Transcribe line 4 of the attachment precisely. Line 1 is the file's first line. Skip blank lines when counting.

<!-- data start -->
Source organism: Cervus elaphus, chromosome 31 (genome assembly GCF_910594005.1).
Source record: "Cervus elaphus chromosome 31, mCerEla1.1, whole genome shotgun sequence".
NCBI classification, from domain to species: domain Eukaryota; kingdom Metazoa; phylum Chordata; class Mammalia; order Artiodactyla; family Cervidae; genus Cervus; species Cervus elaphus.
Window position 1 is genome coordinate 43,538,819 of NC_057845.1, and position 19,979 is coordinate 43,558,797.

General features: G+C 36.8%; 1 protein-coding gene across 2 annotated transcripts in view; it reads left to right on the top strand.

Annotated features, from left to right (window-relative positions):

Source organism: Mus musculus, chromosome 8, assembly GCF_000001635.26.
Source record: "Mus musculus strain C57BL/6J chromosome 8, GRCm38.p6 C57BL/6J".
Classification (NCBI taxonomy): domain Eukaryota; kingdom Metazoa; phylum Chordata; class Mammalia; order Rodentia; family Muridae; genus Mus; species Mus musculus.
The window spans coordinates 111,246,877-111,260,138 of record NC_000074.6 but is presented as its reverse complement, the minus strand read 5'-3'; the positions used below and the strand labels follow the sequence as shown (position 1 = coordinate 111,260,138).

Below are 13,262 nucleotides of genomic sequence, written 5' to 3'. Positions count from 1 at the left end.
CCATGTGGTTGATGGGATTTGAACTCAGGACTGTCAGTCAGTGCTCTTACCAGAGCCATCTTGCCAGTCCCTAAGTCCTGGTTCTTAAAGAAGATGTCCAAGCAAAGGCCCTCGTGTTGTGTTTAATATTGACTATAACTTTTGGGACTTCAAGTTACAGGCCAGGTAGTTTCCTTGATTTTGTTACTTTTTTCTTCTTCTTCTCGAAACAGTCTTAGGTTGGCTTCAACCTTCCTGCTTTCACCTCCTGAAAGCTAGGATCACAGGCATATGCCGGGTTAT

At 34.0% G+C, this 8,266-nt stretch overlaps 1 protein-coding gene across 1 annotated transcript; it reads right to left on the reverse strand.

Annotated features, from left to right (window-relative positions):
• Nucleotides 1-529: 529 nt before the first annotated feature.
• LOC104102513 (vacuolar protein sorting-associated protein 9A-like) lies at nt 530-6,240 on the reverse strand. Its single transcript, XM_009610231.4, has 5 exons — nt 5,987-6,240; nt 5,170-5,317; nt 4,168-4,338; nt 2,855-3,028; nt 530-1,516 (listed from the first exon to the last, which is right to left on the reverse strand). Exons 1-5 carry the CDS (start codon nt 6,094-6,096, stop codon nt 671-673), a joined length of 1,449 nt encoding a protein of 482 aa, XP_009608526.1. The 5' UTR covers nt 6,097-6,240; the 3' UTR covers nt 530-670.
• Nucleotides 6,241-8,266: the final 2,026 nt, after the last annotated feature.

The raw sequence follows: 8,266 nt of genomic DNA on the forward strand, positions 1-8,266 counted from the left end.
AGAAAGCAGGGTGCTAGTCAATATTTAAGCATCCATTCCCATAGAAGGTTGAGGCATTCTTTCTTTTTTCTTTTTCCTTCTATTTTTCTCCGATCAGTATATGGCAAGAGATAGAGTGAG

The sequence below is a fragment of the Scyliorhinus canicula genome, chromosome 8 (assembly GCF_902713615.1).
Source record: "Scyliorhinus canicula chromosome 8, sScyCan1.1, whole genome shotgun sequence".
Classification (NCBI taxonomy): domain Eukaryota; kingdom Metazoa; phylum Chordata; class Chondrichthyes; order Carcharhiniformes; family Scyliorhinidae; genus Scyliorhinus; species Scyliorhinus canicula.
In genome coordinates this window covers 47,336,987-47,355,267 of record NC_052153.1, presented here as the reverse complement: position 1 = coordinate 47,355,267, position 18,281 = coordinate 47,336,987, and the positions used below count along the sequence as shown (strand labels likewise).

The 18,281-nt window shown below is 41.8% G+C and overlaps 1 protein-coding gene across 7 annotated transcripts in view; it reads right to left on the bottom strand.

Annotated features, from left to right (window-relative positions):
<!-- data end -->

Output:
Window position 1 is genome coordinate 43,538,819 of NC_057845.1, and position 19,979 is coordinate 43,558,797.